The NanoFab is an environmentally controlled room to make semiconductors that UCSB rents out to businesses. She praised this facility as a great asset for start ups that don’t have the capital to create their own facility. Google is still using the NanoFab for new materials, but now has its own facility where its production is faster and it will be hiring a lot more people for this operation.

Kyocera SLD Laser Supply Chain Director Marco Scussat related that his company was also drawn to the area by the NanoFab and the talent pool coming out of UCSB.

Turning to the challenges, Agilent Technologies Associate Vice President Larry Doris lamented the 17 electricity interruptions Agilent has experienced in the past two years, each one necessitating a controlled shut down and a delay for its time-sensitive cancer diagnostic services. More broadly, he asserted, the unreliability impacts the competitiveness of the region in attracting new businesses.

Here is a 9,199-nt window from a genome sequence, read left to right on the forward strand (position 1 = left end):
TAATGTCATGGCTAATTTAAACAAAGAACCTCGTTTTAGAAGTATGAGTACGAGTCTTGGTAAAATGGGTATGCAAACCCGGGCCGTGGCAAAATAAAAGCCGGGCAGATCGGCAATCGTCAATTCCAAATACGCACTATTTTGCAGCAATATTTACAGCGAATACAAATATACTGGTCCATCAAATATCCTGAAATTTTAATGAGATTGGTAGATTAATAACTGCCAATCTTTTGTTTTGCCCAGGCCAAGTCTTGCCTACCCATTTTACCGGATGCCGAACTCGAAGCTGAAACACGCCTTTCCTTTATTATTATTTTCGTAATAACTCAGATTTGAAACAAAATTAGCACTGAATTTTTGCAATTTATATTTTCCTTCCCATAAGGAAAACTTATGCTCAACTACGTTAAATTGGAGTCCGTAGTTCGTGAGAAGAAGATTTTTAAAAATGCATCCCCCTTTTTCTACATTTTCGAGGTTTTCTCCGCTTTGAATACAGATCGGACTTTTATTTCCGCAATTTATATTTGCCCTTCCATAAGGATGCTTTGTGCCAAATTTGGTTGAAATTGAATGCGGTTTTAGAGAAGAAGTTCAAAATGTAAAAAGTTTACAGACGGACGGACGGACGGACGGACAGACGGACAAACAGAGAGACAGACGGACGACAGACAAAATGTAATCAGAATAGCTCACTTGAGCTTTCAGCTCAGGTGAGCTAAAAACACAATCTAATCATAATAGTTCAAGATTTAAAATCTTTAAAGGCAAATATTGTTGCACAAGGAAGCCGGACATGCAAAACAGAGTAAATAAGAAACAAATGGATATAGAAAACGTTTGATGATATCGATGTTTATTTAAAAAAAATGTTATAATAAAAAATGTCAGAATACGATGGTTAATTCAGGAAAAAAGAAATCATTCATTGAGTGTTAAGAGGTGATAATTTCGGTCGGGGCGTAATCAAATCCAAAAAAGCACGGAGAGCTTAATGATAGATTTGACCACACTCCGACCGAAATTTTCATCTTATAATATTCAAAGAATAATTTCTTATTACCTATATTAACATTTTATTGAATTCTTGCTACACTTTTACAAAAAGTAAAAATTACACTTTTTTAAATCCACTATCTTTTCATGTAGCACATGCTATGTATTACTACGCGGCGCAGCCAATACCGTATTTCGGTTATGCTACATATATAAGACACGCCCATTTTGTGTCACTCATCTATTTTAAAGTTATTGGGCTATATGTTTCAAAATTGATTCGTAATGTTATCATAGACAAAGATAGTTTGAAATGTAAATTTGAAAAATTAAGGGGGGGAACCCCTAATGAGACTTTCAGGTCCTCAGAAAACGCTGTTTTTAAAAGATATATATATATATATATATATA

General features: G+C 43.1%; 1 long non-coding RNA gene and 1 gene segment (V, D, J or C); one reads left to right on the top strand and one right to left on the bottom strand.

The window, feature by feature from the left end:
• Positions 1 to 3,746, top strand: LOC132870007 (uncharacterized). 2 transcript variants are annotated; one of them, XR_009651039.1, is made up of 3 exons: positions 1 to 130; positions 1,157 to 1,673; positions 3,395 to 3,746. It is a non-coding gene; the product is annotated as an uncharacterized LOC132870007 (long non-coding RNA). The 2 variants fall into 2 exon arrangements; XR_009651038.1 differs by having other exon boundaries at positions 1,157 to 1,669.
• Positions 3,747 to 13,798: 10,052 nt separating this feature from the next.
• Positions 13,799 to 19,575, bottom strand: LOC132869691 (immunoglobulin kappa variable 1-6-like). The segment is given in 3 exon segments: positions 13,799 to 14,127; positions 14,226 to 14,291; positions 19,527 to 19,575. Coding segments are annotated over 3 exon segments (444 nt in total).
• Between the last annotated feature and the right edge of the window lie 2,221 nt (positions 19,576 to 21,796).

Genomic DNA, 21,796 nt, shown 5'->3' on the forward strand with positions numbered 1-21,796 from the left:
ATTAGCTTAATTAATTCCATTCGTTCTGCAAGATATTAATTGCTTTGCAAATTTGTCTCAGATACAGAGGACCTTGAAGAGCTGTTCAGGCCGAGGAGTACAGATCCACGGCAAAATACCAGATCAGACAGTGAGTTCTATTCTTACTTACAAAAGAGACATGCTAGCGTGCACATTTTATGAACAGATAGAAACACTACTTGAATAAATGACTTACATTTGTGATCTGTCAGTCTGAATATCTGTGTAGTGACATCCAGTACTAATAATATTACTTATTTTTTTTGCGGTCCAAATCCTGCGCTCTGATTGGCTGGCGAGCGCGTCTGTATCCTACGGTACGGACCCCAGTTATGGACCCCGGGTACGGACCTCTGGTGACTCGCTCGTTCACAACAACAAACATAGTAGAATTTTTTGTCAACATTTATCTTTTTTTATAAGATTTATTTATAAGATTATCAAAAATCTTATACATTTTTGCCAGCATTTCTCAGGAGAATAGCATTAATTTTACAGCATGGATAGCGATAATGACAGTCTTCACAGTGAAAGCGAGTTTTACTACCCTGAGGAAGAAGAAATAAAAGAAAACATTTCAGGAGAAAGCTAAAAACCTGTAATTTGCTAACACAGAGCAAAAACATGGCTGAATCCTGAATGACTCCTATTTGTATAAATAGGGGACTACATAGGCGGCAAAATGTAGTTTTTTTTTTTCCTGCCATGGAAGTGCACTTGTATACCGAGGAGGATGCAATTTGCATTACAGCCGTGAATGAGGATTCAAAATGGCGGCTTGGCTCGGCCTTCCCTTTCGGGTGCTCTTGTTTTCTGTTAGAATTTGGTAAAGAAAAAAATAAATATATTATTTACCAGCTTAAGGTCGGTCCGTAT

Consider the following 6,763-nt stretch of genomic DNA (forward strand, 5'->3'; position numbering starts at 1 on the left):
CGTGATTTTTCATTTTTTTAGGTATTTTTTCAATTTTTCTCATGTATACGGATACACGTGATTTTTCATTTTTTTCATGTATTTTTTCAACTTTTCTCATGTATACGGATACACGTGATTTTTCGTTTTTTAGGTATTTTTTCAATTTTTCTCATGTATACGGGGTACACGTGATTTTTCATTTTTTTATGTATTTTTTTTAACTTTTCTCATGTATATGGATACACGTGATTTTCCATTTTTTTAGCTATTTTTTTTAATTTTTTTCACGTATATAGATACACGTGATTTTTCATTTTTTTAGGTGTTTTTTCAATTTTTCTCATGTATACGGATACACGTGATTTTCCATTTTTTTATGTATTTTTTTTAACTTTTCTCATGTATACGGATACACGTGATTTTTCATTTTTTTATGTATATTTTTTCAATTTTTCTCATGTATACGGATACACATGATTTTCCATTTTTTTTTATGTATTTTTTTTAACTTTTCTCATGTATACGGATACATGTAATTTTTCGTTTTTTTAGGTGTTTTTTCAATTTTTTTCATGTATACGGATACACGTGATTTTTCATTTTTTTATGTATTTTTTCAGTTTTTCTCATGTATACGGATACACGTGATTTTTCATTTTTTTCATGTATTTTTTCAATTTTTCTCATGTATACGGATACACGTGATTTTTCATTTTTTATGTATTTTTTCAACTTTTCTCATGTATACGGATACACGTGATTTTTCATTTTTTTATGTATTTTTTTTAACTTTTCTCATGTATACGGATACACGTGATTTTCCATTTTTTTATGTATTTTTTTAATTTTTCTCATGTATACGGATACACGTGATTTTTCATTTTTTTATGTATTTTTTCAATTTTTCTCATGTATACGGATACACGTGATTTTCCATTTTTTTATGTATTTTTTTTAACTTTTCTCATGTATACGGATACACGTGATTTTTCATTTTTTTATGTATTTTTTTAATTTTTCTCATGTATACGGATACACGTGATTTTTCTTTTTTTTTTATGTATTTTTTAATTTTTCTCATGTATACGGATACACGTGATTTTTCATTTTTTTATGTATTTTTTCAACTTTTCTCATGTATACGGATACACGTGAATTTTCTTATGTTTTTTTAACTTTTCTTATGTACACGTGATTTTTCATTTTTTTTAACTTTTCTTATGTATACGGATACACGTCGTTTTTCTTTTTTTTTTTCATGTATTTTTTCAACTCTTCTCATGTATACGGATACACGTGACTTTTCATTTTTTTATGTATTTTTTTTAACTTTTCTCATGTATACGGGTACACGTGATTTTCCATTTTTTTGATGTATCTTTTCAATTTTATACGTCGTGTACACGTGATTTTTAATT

Doris is working through the Chamber to bring together stakeholders, including utilities, government agencies, and businesses, to create more power resiliency. The focus, according to Doris, needs to be not at the macro level, but at the end-user site.

Transphorm Human Resource Leader Randy Berg related the challenges his wafer processing operations experience with outages and noted that there are many other wafer processing companies here similarly affected.  While someone in an office may not even notice a power surge, Berg noted, it can ruin $40,000 worth of product for Transphorm. While Tesla battery packs are an alternative for an established business, they are not for a start up.